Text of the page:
The 9 p.m. ET address can be watched live at CBCNews.ca.
Neil Macdonald, CBC's senior Washington correspondent, said Obama's message will likely be similar to one given by U.S. Secretary of State John Kerry earlier Tuesday — doubts about Syria's trustworthiness, but a willingness to take a hard look at the proposal.
Syria signalled that it is willing to hand over its chemical weapons to the United Nations for destruction and to sign the Chemical Weapons Convention.
Obama was on Capitol Hill Tuesday trying to shore up flagging support for the military option. The president was making the case that despite the diplomatic developments, Congress needed to support a military strike. It was the same message delivered by other top officials.
"For this diplomatic option to have a chance at succeeding, the threat of a U.S. military action, the credible, real threat of U.S. military action, must continue," Defence Secretary Chuck Hagel said at a congressional hearing.
Syrian move muddies waters
When the television address was first scheduled, it seemed to be a critical test of Obama's presidency: whether he could persuade war-weary Americans and their representatives in Congress that a chemical weapons attack last month near Damascus was so reprehensible, they should back his call for a military strike against President Bashar al-Assad's regime.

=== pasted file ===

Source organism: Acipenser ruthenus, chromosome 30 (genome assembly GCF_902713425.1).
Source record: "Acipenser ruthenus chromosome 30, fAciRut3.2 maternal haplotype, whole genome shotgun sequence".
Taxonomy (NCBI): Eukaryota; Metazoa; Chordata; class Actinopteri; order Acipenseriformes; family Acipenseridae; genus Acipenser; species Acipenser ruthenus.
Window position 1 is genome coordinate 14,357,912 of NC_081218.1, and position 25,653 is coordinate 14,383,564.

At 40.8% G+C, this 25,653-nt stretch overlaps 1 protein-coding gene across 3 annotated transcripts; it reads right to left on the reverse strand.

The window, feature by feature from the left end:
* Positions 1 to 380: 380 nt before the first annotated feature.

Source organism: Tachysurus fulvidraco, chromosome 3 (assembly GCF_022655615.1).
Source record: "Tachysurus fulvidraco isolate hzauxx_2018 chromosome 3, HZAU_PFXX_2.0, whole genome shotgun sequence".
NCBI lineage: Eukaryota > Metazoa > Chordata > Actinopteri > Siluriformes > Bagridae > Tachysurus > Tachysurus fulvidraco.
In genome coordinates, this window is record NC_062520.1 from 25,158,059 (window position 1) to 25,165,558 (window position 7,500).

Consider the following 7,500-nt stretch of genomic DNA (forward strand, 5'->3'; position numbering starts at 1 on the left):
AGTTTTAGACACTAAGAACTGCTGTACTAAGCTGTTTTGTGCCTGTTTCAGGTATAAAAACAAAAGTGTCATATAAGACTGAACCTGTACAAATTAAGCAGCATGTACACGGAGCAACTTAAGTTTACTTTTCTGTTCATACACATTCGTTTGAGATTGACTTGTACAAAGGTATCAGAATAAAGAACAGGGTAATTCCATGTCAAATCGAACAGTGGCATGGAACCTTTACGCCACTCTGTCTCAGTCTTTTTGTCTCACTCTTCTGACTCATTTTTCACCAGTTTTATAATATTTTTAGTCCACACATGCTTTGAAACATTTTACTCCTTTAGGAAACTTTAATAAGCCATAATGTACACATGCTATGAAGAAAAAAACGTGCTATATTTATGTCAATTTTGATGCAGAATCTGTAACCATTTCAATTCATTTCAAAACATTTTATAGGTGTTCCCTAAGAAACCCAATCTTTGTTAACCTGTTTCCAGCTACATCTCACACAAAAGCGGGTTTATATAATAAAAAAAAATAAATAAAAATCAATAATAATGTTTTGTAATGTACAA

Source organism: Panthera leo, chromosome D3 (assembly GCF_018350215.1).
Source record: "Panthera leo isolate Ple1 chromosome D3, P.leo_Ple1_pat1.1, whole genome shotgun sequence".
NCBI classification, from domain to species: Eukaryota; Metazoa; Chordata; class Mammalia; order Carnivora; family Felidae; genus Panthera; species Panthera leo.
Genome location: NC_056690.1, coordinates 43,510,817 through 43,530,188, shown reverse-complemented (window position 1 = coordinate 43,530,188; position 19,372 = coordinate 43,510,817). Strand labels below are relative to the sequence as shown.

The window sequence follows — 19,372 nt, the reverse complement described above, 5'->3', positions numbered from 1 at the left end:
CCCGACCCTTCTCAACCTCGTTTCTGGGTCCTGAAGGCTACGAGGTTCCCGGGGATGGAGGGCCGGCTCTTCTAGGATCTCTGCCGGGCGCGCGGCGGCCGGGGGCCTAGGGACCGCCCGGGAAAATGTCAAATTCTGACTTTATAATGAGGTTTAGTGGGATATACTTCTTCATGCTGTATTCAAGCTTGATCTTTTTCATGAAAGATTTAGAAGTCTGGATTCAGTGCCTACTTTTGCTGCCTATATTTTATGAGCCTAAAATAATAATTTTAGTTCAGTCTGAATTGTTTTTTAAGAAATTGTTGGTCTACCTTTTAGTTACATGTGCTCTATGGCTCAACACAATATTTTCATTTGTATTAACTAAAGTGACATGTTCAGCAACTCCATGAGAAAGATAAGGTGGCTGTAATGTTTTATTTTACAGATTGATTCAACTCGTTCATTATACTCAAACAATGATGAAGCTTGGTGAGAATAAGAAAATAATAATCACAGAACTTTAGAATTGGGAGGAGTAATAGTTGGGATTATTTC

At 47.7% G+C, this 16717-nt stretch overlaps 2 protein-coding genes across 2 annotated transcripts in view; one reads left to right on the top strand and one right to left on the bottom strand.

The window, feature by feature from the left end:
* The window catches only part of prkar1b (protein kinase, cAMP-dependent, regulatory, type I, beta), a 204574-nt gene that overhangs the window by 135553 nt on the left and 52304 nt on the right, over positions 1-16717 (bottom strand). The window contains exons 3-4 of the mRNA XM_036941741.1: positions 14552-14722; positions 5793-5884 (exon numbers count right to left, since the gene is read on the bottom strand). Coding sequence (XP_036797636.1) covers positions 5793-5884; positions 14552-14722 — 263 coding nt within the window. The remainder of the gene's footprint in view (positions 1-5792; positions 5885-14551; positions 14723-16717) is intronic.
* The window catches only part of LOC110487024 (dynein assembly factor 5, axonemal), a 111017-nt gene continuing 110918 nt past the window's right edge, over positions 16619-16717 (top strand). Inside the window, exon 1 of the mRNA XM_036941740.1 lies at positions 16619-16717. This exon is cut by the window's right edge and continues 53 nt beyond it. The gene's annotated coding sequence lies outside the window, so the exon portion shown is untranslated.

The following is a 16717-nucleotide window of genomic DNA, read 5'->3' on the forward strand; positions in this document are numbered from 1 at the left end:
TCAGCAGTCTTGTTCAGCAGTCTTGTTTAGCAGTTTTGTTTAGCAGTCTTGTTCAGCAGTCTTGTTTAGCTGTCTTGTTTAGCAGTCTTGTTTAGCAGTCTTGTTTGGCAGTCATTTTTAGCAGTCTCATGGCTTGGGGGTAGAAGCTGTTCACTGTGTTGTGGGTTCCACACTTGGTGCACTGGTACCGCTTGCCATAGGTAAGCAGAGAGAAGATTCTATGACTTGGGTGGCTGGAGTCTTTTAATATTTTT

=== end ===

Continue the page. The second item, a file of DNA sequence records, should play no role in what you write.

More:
But the situation is less clear now that Syria has said it would accept the Russian plan. That has created uncertainty whether a diplomatic breakthrough was at hand or whether this was a ploy to prevent an American attack.
A statement issued by Canadian Foreign Affairs Minister John Baird said Canada supports a political solution and the destruction of Syria's chemical weapons, but that actions would speak louder than words.
"Canada will wait to see what the particulars are for securing and destroying the entirety of the Assad regime's stockpiles of chemical weapons immediately," Baird said. "Trusting the regime to comply with any commitment after years of deceit would be a challenge. We want to ensure this proposal is not merely a delay tactic."